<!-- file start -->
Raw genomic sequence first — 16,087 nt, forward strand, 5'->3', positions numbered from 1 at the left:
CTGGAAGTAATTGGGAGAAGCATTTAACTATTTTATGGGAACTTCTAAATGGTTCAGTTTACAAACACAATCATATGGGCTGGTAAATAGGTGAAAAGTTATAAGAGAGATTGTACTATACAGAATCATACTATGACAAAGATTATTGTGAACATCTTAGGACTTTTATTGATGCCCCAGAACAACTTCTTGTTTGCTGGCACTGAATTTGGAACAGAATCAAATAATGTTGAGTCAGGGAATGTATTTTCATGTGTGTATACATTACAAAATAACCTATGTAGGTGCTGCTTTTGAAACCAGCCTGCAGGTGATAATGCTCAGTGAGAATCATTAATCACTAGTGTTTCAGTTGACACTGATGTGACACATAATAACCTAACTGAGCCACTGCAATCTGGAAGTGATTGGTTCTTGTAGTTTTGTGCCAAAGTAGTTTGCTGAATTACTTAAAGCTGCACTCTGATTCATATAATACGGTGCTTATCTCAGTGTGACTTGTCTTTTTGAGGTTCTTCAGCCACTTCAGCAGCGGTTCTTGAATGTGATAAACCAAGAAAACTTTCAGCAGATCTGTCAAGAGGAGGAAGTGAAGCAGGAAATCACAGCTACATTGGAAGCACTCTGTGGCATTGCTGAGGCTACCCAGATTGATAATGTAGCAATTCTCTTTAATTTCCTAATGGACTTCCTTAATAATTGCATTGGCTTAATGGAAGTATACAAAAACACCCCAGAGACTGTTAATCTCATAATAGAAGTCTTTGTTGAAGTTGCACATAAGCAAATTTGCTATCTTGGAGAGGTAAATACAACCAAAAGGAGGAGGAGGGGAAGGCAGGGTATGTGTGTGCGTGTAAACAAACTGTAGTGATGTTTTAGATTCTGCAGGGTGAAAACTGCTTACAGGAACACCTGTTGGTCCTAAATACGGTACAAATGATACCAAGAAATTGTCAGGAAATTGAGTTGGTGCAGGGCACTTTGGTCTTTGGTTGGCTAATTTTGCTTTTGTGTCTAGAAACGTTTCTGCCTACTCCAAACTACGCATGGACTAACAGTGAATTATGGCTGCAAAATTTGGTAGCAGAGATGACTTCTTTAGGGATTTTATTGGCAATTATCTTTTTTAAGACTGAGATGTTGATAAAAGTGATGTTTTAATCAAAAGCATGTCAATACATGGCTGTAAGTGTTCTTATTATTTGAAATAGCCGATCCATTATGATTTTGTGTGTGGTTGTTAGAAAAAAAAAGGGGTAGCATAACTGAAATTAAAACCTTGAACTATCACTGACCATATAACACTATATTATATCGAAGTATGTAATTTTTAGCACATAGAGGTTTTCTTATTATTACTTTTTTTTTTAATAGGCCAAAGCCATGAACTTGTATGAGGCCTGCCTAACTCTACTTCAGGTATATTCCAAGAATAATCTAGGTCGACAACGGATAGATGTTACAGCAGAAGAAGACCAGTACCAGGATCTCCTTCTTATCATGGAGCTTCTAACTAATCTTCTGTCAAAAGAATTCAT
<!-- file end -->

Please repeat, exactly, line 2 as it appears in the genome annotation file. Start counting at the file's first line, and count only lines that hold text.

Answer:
CTGGAAGTAATTGGGAGAAGCATTTAACTATTTTATGGGAACTTCTAAATGGTTCAGTTTACAAACACAATCATATGGGCTGGTAAATAGGTGAAAAGTTATAAGAGAGATTGTACTATACAGAATCATACTATGACAAAGATTATTGTGAACATCTTAGGACTTTTATTGATGCCCCAGAACAACTTCTTGTTTGCTGGCACTGAATTTGGAACAGAATCAAATAATGTTGAGTCAGGGAATGTATTTTCATGTGTGTATACATTACAAAATAACCTATGTAGGTGCTGCTTTTGAAACCAGCCTGCAGGTGATAATGCTCAGTGAGAATCATTAATCACTAGTGTTTCAGTTGACACTGATGTGACACATAATAACCTAACTGAGCCACTGCAATCTGGAAGTGATTGGTTCTTGTAGTTTTGTGCCAAAGTAGTTTGCTGAATTACTTAAAGCTGCACTCTGATTCATATAATACGGTGCTTATCTCAGTGTGACTTGTCTTTTTGAGGTTCTTCAGCCACTTCAGCAGCGGTTCTTGAATGTGATAAACCAAGAAAACTTTCAGCAGATCTGTCAAGAGGAGGAAGTGAAGCAGGAAATCACAGCTACATTGGAAGCACTCTGTGGCATTGCTGAGGCTACCCAGATTGATAATGTAGCAATTCTCTTTAATTTCCTAATGGACTTCCTTAATAATTGCATTGGCTTAATGGAAGTATACAAAAACACCCCAGAGACTGTTAATCTCATAATAGAAGTCTTTGTTGAAGTTGCACATAAGCAAATTTGCTATCTTGGAGAGGTAAATACAACCAAAAGGAGGAGGAGGGGAAGGCAGGGTATGTGTGTGCGTGTAAACAAACTGTAGTGATGTTTTAGATTCTGCAGGGTGAAAACTGCTTACAGGAACACCTGTTGGTCCTAAATACGGTACAAATGATACCAAGAAATTGTCAGGAAATTGAGTTGGTGCAGGGCACTTTGGTCTTTGGTTGGCTAATTTTGCTTTTGTGTCTAGAAACGTTTCTGCCTACTCCAAACTACGCATGGACTAACAGTGAATTATGGCTGCAAAATTTGGTAGCAGAGATGACTTCTTTAGGGATTTTATTGGCAATTATCTTTTTTAAGACTGAGATGTTGATAAAAGTGATGTTTTAATCAAAAGCATGTCAATACATGGCTGTAAGTGTTCTTATTATTTGAAATAGCCGATCCATTATGATTTTGTGTGTGGTTGTTAGAAAAAAAAAGGGGTAGCATAACTGAAATTAAAACCTTGAACTATCACTGACCATATAACACTATATTATATCGAAGTATGTAATTTTTAGCACATAGAGGTTTTCTTATTATTACTTTTTTTTTTAATAGGCCAAAGCCATGAACTTGTATGAGGCCTGCCTAACTCTACTTCAGGTATATTCCAAGAATAATCTAGGTCGACAACGGATAGATGTTACAGCAGAAGAAGACCAGTACCAGGATCTCCTTCTTATCATGGAGCTTCTAACTAATCTTCTGTCAAAAGAATTCAT